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Celebrate Similarities

·5 mins

I’m publishing this post against my better judgement, and at the risk of starting a flamewar. However, I think it’s time for a reality check for those beating the drums of “diversity and inclusion”.

First of all, let me make it perfectly clear that I’m very much in favour of diversity and including everyone regardless of their physical attributes. And if you decide to judge me based on my skin tone or which chromosomes I was born with, that’s on you.

Why diversity is great #

From a strictly genetic standpoint, diversity helps a species survive in the event of disease and adversity. Diversity is one way we develop special abilities and talents. Those abilities and talents can then be applied to solve problems in ways other people may have never considered. A diverse team can better understand the needs and preferences of large groups of people.

In some studies, diverse teams have been shown to perform better than non-diverse teams.

In the context of build a business, let me use an analogy: a group of all white sheep is probably not going to be the best team to design sweaters for chickens, no matter how good they are at making wool, because they don’t know anything about chickens and their preferences.

What is diversity? #

To illustrate diversity, I have constructed a graphic illustration with the hope that it will anger as few people as possible.

Illustrated guide to diversity

Doing it wrong #

Let’s take a look at anti-discrimination laws in the US and treat it as a guideline for what doesn’t count as “diversity and inclusion”. Here are the attributes considered protected (i.e., don’t discriminate against people for these). Here’s a few:

  • Race
  • Sex
  • National origin

I am not a fan of the popular interpretation of “diversity” that is quite literally the opposite of diversity. You can see this everywhere by looking at organizations who beat the drum of “we love diversity” while simultaneously practicing in exclusion as a matter of policy. Let’s call this neodiversity.

Examples of neodiversity include:

  • Schools who only admit students of a particular type
  • VCs that only invest in certain kinds of founders based on skin colour, nationality, or gender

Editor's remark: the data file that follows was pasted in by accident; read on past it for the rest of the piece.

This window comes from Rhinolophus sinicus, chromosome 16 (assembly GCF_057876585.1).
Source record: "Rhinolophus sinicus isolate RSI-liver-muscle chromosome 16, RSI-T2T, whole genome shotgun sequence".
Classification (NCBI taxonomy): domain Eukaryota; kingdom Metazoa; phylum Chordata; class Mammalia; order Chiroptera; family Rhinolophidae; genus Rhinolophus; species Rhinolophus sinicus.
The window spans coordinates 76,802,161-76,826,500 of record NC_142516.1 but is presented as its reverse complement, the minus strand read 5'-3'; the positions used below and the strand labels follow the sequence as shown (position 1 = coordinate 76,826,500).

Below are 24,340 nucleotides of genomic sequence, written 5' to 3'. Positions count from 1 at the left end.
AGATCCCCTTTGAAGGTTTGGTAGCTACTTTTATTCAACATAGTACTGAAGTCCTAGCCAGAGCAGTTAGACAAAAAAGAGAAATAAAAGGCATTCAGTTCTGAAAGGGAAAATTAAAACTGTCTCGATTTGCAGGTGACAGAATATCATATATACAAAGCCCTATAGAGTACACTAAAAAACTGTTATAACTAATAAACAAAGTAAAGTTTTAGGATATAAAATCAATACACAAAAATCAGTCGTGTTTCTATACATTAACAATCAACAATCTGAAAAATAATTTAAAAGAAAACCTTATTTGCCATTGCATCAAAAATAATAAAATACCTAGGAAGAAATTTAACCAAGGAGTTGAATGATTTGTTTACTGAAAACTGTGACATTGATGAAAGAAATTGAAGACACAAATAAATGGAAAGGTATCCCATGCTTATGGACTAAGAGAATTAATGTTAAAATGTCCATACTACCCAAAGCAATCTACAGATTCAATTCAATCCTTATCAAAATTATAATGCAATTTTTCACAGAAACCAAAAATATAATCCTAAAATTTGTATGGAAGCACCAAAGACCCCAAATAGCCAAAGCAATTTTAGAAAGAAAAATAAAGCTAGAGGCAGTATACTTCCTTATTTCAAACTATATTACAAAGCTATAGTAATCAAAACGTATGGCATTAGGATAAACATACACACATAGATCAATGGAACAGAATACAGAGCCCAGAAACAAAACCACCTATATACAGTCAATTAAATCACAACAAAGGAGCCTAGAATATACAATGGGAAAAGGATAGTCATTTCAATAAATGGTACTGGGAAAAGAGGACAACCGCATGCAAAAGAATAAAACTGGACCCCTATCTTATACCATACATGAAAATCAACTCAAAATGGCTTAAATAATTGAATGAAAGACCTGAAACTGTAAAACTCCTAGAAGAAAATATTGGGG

• Conferences which only allow certain types of people for specific events (or perhaps the entire conference) especially in cases where it has nothing to do with the conference itself (e.g., tech conferences), based on their gender, skin colour, or whatever
  • Companies with arbitrary hiring diversity goals strictly for the purpose of scoring PR (“we only hire 50/50 male/female software engineers because diversity!!!”, whereas 86% of software engineers are male, according to one source)

Neodiversity hurts everyone. It’s the equivalent of building walls, constructing artifical barriers and it decreases cooperation amongst people. People fear criticizing neodiversity because they worry about retribution for speaking out, in spite of how idiotic it is.

In most cases, neodiversity is a big step backwards. I’ll go as far to say that the people pushing this are actually opposed to diversity and inclusion. They’re merely hijacking those words to either spread their own anti-diversity cause (my gender good, your gender bad), or for cringeworthy PR purposes. In doing so they’re merely feeding the culture wars.

A better way to think about diversity and inclusion #

It’s a well known phenomenon that groups of people are more trusting, have more fun, and work harder together in groups with shared similarities. In the context of a business, employees are more likely to work hard and less likely to quit when they feel they’re in a group of similar people.

There’s a passage in the book “The Righteous Mind: Why Good People Are Divided by Politics and Religion” (pp. 276-277) as follows:

[…] we can draw some direct lessons for anyone who wants to make a team, company, school, or other organization more hivish, happy, and productive. You don’t need to slip ecstasy into the watercooler and then throw a rave party in the cafeteria. The hive switch may be more of a slider switch than an on-off switch, and with a few institutional changes you can create environments that will nudge everyone’s sliders a bit closer to the hive position. For example:

  • Increase similarity, not diversity. To make a human hive, you want to make everyone feel like a family. So don’t call attention to racial and ethnic differences; make them less relevant by ramping up similarity and celebrating the group’s shared values and common identity. A great deal of research in social psychology shows that people are warmer and more trusting toward people who look like them, dress like them, talk like them, or even just share their first name or birthday. There’s nothing special about race. You can make people care less about race by drowning race differences in a sea of similarities, shared goals, and mutual interdependencies.

Celebrate similarities #


Rather than focusing on differences, focus on similarities. Celebrate what makes people great. Celebrate shared valus, shared interests, and passion for doing great work. Celebrate people who are great people because of who they are, not how they look.

Please, for the love of cheese, stop trying to build more walls, more cultural divisions, and feeding the idiotic culture wars. It’s not going to make your company look better, you just look like an ass.

Every person is quite literally ~99.6-99.9% identical to every other person on this planet (depending on how you look at it), so let’s focus on that.